“Some labels are best left in the closet.”

This week my wife dragged me to see Sex and the City (King, 2008). I don’t have much to say about the movie itself. But I do want to comment on a recurring criticism of the movie. Many reviews complained that it is “too long”. But the movie is only 148 minutes. That’s just under 2 1/2 hours. Titanic was 3 1/4 hours! In fact, according to my calculations, the average length of the top 25 grossing American movies of all time is 142 minutes — only six minutes shorter than Sex and the City.

So when people complain about the movie being long, I think they mean it feels long. As Einstein taught us, time is relative. The average length of the top 25 grossing Bollywood movies is 164 minutes long (2 hours and 44 minutes). Clearly there is a cultural difference here. But I don’t think it has anything to do with Indian vs. American attention spans. I think it has to do with our expectations of narrative structure.

When I saw Sex and the City, I actually thought the movie wasn’t quite long enough. As a viewer of the TV series, I thought poor Charlotte’s storyline about getting pregnant didn’t get full screen time the way the other three women’s storylines did. Charlotte had some great scenes in Carrie’s storyline about marrying Big. But on TV, there would have been more truly Charlotte-centric scenes. At 2 1/2 hours the movie is only the length of 5 episodes of the TV show. That’s not a long movie, it’s a short TV season. In short, I’m arguing that the movie felt long to people because its narrative was structured like a multi-episode arc of a TV series rather than a typical Hollywood movie.

In film school Hollywood screenwriters are taught to build their scripts around a three-act structure (a device which I believe was developed by Syd Field in the 1970s, though some people mistakenly try to trace it to Aristotle’s Poetics.). Sometimes (for example in the work of screenwriting teacher Chrisopher Vogler) this three-act structure is combined with features of Joseph Cambell‘s structuralist-inspired theory of mythology. Here I am suggesting (pace Cambell) that the problem with any of these theories is that they are culturally relative. But because Hollywood has structred movie narratives this way for so long, mainstream audiences have come to expect these structural rhythms. Movies that violate this pattern — such as Bollywood movies, art movies, and Sex and the City — feel too long, too slow, or otherwise wrong to audiences used to Hollywood three-act structure.

I think that’s why Bollywood movies feel so long to me. I was actually surprised when I added it up and found that the average length is less than three hours. My standard comment to the uninitiated is that most Bollywood movies are, like, four hours long. But thinking in terms of a three-act structure helps me see why I thought this. What I was feeling was that Indian movies are twice as long as American movies when in fact they are less than one and a half times as long. This is because many Bollywood movies are structured around two sub-stories. There is a beginning, middle, and end — and then another beginning, middle, and end. For example the film may start with be a romance story that culminates in a wedding halfway through the film. But whereas a Hollywood movie would stop here, Bollywod filmmakers start up a new plot. Maybe there is a baby born, or the hero’s father dies, or the heroine’s brother strikes up a new romance with the hero’s sister. In short, it feels to American audiences that the film has been attached to its sequel.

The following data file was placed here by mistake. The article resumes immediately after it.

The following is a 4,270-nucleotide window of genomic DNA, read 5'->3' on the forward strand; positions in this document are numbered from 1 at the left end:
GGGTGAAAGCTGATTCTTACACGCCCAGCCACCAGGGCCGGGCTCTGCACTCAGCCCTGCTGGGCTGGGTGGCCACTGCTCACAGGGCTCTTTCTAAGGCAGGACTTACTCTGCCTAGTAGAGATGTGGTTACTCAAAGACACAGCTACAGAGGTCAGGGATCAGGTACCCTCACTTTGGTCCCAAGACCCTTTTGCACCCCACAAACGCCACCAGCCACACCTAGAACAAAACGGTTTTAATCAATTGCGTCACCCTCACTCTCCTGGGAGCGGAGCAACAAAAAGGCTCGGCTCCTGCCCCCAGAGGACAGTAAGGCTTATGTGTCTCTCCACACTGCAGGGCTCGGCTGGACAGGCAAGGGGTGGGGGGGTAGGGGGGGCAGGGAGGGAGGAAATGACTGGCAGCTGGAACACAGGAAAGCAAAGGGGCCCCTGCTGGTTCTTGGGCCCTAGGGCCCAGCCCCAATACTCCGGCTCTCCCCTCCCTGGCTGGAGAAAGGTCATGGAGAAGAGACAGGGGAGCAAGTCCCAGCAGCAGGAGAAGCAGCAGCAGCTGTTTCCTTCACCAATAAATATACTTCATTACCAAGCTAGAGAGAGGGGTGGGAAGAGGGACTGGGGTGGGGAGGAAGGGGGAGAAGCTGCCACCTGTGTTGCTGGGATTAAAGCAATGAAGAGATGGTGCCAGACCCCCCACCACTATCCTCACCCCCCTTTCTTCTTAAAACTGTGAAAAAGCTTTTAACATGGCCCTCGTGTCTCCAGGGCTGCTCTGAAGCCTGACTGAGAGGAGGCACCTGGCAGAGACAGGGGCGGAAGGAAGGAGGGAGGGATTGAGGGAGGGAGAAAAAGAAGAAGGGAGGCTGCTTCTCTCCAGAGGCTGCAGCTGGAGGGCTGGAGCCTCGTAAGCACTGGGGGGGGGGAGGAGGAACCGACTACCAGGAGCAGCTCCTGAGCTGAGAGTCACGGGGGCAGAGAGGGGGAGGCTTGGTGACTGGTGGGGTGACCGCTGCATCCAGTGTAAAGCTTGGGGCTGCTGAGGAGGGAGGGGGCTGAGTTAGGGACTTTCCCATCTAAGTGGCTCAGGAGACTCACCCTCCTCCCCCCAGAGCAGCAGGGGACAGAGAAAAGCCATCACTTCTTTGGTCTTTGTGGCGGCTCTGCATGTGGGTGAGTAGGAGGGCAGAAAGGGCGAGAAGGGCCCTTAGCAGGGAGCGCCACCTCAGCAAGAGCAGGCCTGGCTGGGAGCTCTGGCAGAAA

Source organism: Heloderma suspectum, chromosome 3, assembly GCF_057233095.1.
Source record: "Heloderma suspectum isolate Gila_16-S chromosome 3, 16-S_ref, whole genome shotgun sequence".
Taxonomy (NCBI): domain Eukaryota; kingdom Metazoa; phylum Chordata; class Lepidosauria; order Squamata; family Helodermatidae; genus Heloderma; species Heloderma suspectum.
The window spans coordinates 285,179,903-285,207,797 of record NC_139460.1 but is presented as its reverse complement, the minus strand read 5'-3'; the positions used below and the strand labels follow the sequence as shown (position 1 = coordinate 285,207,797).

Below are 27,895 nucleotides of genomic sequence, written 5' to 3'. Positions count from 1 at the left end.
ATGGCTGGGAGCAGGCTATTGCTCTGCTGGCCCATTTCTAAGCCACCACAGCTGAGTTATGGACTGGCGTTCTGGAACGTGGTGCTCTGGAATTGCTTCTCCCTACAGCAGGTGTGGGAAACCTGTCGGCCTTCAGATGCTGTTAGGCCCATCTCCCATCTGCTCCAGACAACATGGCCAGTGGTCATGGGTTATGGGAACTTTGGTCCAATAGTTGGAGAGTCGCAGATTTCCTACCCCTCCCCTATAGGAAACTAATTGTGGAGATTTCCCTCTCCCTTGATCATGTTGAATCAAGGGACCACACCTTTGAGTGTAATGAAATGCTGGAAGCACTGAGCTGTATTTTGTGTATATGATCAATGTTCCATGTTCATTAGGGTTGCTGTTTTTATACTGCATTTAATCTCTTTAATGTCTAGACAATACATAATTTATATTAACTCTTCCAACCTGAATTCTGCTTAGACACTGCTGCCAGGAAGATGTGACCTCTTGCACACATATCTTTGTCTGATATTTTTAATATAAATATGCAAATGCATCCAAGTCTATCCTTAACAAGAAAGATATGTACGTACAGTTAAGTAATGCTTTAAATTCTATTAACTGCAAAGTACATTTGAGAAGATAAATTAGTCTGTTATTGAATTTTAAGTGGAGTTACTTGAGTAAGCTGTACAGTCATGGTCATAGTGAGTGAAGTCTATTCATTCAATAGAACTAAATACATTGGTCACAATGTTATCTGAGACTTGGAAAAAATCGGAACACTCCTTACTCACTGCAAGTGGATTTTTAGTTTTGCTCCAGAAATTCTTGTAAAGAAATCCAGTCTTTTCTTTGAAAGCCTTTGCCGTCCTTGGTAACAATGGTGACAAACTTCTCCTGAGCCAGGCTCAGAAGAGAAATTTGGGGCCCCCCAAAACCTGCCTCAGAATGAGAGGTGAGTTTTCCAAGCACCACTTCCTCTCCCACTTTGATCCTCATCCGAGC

So what’s the lesson of all this? I suppose a Hollywood studio executive could draw the conclusion that movies ought never deviate from the standard structure or audiences won’t understand it. I would rather draw the conclusion that it is possible to learn alternative structures. I encourage my screenwriter friends to experiment with teaching us new ways of storytelling — as I believe most young filmmakers are already doing. Finally, I would like to conclude that, because TV is structured around episodes, its structure is more flexible. You can have a one episode story-arc, or a three episode arc, or a one season arc, or an arc that lasts the entire series. The best shows have all these layers of narrative going on at the same time. Thus TV is amenable to a wider variety of story structures, TV is often a better medium for narrative than film is.

In conclusion: Movies are about spectacle, but if you want to tell a story, then use television. Of course, TV still has some growing to do as an artform. But with the history of TV during the last two decades — from Seinfeld (1989-98) and Twin Peaks (1990-1) to Buffy the Vampire Slayer (1997-2003) and The West Wing (1999-2006) on to cable shows like Six Feet Under (2001-2005) and Weeds (2005-2008) just to name a few of my own favorites — we are well on our way to a truly golden age of TV.

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